10. Gallery warm temperate rainforest, Lane Cove, New South Wales. These very specialised rainforests are found beside the banks of small streams where they form a tunnel with the stream at the core. The surrounding land is impoverished and these rainforests exist only because the core stream supplies water and additional nutrients. Gallery rainforests have a closed canopy, but per unit of area, they have far fewer tree species compared with subtropical rainforests; there are no lianes and few epiphytes.

11. Wet eucalypt forest in the Mt Donna Buang region of southern Victoria. These forests have a very open canopy and, as a result, a large amount of light reaches the forest floor. This means that a second canopy of shrubs and tree ferns can form as shown here.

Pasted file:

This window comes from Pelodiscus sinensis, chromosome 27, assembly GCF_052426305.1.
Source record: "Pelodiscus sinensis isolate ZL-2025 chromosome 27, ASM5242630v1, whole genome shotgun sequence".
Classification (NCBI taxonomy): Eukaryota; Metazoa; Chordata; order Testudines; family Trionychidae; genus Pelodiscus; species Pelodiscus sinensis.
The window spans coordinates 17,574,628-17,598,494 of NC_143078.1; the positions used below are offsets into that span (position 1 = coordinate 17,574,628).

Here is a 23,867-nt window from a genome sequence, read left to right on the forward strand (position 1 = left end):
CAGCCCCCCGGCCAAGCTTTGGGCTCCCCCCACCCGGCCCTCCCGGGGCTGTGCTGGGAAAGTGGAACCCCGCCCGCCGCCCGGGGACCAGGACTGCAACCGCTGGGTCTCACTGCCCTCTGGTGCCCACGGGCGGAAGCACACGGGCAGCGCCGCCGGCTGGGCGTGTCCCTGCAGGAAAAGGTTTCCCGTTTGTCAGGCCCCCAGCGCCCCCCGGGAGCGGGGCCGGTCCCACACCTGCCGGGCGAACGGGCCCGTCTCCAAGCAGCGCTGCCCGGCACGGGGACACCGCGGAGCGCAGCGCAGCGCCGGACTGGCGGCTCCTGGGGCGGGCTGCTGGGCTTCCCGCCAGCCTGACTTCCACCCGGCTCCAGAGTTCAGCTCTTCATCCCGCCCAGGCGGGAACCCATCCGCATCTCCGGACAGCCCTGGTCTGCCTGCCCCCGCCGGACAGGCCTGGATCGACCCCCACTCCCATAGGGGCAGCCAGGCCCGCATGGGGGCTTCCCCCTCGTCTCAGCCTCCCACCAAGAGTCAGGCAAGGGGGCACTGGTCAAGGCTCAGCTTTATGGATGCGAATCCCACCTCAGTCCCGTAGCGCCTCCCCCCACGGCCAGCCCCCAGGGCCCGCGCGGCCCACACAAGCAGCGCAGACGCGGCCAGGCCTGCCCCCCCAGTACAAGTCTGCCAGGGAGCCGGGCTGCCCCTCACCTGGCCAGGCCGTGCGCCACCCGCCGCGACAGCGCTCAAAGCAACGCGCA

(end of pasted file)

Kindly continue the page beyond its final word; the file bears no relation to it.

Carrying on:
12. Cool temperate rainforest in the Franklin River valley of Tasmania. The closed canopy is very evident.

13. Cool temperate rainforest interior, Mt Field region of Tasmania. The closed canopy is present and the high rainfall leads to an abundant moss and fern flora on the forest floor.

14. A plantation of pines forming a forest in New South Wales. These exotic pines are principally species of genus Pinus and all are native to the Northern Hemisphere. Forests of this type carry a fungus flora that is based on the mycorrhizal partners of the pines, but many native Australian wood- or litter- rotting fungi can be found within these plantations.